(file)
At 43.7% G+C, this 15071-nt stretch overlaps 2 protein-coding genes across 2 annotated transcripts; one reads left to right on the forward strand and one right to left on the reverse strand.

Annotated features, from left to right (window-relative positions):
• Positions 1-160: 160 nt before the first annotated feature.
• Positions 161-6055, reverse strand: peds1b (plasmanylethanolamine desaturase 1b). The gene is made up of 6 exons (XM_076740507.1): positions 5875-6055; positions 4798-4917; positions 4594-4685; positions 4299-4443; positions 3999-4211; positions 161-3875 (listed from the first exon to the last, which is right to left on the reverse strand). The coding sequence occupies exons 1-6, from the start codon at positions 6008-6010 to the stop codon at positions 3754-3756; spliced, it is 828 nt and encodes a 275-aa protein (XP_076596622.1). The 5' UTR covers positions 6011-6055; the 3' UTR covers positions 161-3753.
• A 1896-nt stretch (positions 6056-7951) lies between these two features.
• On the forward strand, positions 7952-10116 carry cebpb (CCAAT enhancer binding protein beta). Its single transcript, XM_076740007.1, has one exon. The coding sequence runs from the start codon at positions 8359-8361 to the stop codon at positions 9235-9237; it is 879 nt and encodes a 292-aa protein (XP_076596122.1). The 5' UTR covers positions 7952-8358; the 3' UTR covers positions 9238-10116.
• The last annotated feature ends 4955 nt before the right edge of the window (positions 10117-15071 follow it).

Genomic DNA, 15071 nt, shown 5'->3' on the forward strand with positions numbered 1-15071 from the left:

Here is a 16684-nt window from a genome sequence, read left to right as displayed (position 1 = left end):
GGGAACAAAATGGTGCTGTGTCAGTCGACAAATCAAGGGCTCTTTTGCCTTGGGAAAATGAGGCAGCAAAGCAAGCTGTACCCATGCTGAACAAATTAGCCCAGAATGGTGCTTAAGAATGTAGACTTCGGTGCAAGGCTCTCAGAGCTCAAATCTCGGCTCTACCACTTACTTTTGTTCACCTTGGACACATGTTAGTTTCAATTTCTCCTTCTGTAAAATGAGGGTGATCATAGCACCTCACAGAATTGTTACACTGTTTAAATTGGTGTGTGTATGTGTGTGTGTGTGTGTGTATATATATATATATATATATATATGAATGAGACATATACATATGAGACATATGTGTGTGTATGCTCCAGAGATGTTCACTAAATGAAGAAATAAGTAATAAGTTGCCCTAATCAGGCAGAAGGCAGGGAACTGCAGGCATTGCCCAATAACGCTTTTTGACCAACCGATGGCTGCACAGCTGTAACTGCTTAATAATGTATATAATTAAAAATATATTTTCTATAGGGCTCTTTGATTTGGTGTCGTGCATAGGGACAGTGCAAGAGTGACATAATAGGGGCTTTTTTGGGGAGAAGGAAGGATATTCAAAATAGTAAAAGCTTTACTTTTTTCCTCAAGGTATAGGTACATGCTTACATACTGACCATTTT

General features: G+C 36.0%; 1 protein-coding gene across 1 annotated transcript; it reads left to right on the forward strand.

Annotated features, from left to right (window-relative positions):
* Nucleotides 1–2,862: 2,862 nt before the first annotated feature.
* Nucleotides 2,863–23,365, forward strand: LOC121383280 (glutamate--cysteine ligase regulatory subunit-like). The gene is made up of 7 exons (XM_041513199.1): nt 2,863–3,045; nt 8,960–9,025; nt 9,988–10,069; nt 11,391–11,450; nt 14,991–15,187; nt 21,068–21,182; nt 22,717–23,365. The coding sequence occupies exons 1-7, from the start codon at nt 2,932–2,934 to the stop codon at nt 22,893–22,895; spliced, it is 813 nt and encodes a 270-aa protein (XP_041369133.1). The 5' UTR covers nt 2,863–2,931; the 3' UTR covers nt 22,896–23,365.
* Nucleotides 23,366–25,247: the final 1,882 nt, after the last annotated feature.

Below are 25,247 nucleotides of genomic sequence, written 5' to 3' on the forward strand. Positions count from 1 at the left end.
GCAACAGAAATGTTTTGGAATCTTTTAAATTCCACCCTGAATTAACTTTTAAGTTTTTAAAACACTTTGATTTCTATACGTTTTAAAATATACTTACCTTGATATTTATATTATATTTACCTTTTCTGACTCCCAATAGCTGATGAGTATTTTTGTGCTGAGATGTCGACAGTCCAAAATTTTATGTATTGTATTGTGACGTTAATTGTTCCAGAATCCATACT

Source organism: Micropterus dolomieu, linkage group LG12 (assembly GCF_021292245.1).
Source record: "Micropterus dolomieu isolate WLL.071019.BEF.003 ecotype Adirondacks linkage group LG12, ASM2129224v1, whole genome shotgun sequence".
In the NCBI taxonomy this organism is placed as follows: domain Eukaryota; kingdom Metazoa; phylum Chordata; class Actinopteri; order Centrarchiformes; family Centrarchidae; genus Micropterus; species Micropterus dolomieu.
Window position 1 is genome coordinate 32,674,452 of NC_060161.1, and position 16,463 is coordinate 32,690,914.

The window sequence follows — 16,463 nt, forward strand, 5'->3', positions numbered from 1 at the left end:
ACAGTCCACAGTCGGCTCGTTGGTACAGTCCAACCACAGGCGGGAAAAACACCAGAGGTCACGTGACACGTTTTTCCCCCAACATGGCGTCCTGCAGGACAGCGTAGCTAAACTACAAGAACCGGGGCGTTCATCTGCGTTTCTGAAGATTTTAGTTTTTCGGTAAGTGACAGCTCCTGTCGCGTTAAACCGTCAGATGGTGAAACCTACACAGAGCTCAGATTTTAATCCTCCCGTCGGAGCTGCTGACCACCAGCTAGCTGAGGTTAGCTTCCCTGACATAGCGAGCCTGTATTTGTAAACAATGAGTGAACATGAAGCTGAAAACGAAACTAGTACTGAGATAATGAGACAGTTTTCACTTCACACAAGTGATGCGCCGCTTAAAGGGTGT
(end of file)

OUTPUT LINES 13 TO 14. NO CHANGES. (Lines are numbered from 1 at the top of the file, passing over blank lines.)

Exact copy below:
* Nucleotides 1–2,862: 2,862 nt before the first annotated feature.
* Nucleotides 2,863–23,365, forward strand: LOC121383280 (glutamate--cysteine ligase regulatory subunit-like). The gene is made up of 7 exons (XM_041513199.1): nt 2,863–3,045; nt 8,960–9,025; nt 9,988–10,069; nt 11,391–11,450; nt 14,991–15,187; nt 21,068–21,182; nt 22,717–23,365. The coding sequence occupies exons 1-7, from the start codon at nt 2,932–2,934 to the stop codon at nt 22,893–22,895; spliced, it is 813 nt and encodes a 270-aa protein (XP_041369133.1). The 5' UTR covers nt 2,863–2,931; the 3' UTR covers nt 22,896–23,365.